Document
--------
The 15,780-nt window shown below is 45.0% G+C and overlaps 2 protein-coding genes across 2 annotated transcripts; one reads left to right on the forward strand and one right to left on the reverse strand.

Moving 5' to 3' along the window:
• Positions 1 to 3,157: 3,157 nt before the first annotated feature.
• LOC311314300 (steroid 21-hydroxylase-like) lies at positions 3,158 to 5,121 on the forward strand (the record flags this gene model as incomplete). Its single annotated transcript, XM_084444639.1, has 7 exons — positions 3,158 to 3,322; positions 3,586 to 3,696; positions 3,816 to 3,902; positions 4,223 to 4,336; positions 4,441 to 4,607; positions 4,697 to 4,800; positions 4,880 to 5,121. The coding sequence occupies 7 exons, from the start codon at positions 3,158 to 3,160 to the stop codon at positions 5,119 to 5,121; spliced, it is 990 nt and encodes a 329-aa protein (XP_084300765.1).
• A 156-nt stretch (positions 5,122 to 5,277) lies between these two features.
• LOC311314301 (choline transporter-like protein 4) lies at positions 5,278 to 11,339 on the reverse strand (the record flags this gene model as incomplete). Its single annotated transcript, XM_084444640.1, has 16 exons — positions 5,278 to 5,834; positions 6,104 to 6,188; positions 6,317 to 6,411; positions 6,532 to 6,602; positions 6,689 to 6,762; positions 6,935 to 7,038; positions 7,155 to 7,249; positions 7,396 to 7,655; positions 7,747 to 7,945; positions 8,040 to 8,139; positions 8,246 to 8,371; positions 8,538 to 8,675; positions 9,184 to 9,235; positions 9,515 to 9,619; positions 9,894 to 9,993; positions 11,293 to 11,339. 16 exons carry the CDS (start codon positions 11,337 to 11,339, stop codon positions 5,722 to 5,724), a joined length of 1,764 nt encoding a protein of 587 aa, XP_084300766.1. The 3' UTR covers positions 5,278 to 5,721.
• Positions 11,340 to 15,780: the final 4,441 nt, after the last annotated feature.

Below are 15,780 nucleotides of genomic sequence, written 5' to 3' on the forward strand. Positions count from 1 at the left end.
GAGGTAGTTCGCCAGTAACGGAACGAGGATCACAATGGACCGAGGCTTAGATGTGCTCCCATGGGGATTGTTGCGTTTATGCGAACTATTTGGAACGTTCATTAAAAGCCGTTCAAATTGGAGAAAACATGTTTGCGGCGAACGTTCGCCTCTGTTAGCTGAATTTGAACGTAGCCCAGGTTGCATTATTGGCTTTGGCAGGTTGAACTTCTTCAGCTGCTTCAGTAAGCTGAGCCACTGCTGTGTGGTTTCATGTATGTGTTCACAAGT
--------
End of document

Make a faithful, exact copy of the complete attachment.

The 15,780-nt window shown below is 45.0% G+C and overlaps 2 protein-coding genes across 2 annotated transcripts; one reads left to right on the forward strand and one right to left on the reverse strand.

Moving 5' to 3' along the window:
• Positions 1 to 3,157: 3,157 nt before the first annotated feature.
• LOC311314300 (steroid 21-hydroxylase-like) lies at positions 3,158 to 5,121 on the forward strand (the record flags this gene model as incomplete). Its single annotated transcript, XM_084444639.1, has 7 exons — positions 3,158 to 3,322; positions 3,586 to 3,696; positions 3,816 to 3,902; positions 4,223 to 4,336; positions 4,441 to 4,607; positions 4,697 to 4,800; positions 4,880 to 5,121. The coding sequence occupies 7 exons, from the start codon at positions 3,158 to 3,160 to the stop codon at positions 5,119 to 5,121; spliced, it is 990 nt and encodes a 329-aa protein (XP_084300765.1).
• A 156-nt stretch (positions 5,122 to 5,277) lies between these two features.
• LOC311314301 (choline transporter-like protein 4) lies at positions 5,278 to 11,339 on the reverse strand (the record flags this gene model as incomplete). Its single annotated transcript, XM_084444640.1, has 16 exons — positions 5,278 to 5,834; positions 6,104 to 6,188; positions 6,317 to 6,411; positions 6,532 to 6,602; positions 6,689 to 6,762; positions 6,935 to 7,038; positions 7,155 to 7,249; positions 7,396 to 7,655; positions 7,747 to 7,945; positions 8,040 to 8,139; positions 8,246 to 8,371; positions 8,538 to 8,675; positions 9,184 to 9,235; positions 9,515 to 9,619; positions 9,894 to 9,993; positions 11,293 to 11,339. 16 exons carry the CDS (start codon positions 11,337 to 11,339, stop codon positions 5,722 to 5,724), a joined length of 1,764 nt encoding a protein of 587 aa, XP_084300766.1. The 3' UTR covers positions 5,278 to 5,721.
• Positions 11,340 to 15,780: the final 4,441 nt, after the last annotated feature.

Below are 15,780 nucleotides of genomic sequence, written 5' to 3' on the forward strand. Positions count from 1 at the left end.
GAGGTAGTTCGCCAGTAACGGAACGAGGATCACAATGGACCGAGGCTTAGATGTGCTCCCATGGGGATTGTTGCGTTTATGCGAACTATTTGGAACGTTCATTAAAAGCCGTTCAAATTGGAGAAAACATGTTTGCGGCGAACGTTCGCCTCTGTTAGCTGAATTTGAACGTAGCCCAGGTTGCATTATTGGCTTTGGCAGGTTGAACTTCTTCAGCTGCTTCAGTAAGCTGAGCCACTGCTGTGTGGTTTCATGTATGTGTTCACAAGT